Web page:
Is It Time to Settle for Mr. Good Enough? In a recent article in The Atlantic, Lori Gottlieb says that single women should call off the search for Mr. Right. "Marriage ultimately isn't about cosmic connection," she writes, "It's about how having a teammate, even if he's not the love of your life, is better than not having one at all."

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NEAL CONAN, host:

This is TALK OF THE NATION. I'm Neal Conan in Washington.

Lori Gottlieb laughed off her mother's advice not to be so picky, but she's had second thoughts after turning 40. Sure, the dream of finding Mr. Right remains alluring but in the real world, she argues, it may be time to settle for Mr. Good Enough.

And in a hotly debated article in The Atlantic magazine, she claims that many unmarried heterosexual women her age feel the same way but just won't say that out loud. Well, no matter which way you feel, here's your chance. Hold out for the romantic ideal and risk being alone, or accept that marriage may be more partnership than passion? Our phone number is 800-989-8255. E-mail is talk@npr.org.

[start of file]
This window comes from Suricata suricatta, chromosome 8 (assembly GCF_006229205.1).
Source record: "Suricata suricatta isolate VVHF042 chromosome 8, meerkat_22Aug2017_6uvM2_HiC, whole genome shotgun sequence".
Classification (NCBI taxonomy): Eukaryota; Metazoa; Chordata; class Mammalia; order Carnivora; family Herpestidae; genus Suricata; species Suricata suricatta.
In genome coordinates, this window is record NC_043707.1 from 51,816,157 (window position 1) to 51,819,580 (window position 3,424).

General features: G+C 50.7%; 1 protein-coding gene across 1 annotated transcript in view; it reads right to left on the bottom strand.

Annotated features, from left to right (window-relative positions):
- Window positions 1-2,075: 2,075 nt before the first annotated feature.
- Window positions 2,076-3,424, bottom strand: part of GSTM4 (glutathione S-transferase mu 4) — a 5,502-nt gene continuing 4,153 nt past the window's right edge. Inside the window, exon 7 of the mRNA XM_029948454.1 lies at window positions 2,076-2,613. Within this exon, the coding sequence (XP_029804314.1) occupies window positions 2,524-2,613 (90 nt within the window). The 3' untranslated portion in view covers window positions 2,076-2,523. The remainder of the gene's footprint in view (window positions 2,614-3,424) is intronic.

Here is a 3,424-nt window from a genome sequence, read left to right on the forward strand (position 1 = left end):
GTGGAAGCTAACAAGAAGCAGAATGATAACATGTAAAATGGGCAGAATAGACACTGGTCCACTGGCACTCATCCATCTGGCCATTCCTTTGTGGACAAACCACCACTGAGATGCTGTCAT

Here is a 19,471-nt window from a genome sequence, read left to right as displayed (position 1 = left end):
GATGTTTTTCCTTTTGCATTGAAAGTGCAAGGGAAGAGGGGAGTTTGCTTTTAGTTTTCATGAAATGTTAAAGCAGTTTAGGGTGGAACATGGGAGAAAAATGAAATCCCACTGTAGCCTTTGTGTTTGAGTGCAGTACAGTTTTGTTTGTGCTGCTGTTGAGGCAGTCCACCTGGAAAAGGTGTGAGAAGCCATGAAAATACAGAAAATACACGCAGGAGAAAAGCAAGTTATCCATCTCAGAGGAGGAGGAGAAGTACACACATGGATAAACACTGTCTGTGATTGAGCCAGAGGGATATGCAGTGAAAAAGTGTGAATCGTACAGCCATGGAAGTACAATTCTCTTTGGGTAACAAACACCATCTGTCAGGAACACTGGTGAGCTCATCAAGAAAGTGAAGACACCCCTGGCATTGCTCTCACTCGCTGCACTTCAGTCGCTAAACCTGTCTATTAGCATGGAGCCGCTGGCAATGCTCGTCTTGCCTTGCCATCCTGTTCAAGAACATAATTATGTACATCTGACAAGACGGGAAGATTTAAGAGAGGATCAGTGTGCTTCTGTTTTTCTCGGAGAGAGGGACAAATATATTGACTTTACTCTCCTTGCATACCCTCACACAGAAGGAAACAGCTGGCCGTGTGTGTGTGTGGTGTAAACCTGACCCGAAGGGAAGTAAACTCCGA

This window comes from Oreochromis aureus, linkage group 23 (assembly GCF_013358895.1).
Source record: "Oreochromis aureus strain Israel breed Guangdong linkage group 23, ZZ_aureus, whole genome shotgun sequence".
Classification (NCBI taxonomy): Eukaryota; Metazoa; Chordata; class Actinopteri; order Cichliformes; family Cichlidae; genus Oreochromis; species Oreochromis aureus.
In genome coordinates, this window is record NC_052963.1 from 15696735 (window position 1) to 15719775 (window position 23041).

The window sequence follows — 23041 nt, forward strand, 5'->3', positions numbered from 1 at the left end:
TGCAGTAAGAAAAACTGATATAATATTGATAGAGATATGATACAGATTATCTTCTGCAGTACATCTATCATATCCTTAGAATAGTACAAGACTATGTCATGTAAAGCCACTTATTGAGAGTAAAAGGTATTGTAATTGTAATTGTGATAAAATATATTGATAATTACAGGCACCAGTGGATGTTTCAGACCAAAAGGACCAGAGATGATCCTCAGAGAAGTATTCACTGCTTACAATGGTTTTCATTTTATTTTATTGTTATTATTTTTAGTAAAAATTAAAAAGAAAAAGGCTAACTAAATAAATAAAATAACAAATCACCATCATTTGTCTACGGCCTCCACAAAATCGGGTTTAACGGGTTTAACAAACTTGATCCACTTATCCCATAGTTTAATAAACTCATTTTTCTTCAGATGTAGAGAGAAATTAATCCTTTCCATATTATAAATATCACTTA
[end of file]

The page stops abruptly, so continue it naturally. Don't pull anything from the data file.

Lori Gottlieb joins us now from NPR West in Culver City, California.

And thanks very much for being with us today.

Ms. LORI GOTTLIEB (Freelance Journalist; Author): Thanks for having me.

CONAN: And there's been a lot of blogitude, to coin a word, about your piece. People are pretty angry about it.

Ms. GOTTLIEB: Yeah, I think they are. I think, they're sort of upset about the message even though I think a lot people acknowledge that what I'm saying is something that people have been thinking and they just kind of don't want to, you know, we're sort of in love with the idea of love. And anybody who speaks against that is kind of looked at as somebody suspect.

CONAN: Mm-hmm. Nevertheless, enunciate your reasons why at this juncture in your life, Mr. Good Enough may be Mr. Good Enough.

Ms. GOTTLIEB: Well, you know, I think that Mr. Good Enough, when we first started to have to define that, I'm not saying like go out and marry any schmoe, you know, off the street. I'm saying, there are a lot of guys out there that you may not feel that incredible chemistry or zing with and that you pass those guys up and that marriage is really, you know, mostly about, you know, kind of a partnership, kind of running the business of the household together, and you want to do that with someone you like but do you have to have all of that, you know, that divine spark, that blinding love? I don't know how important that is.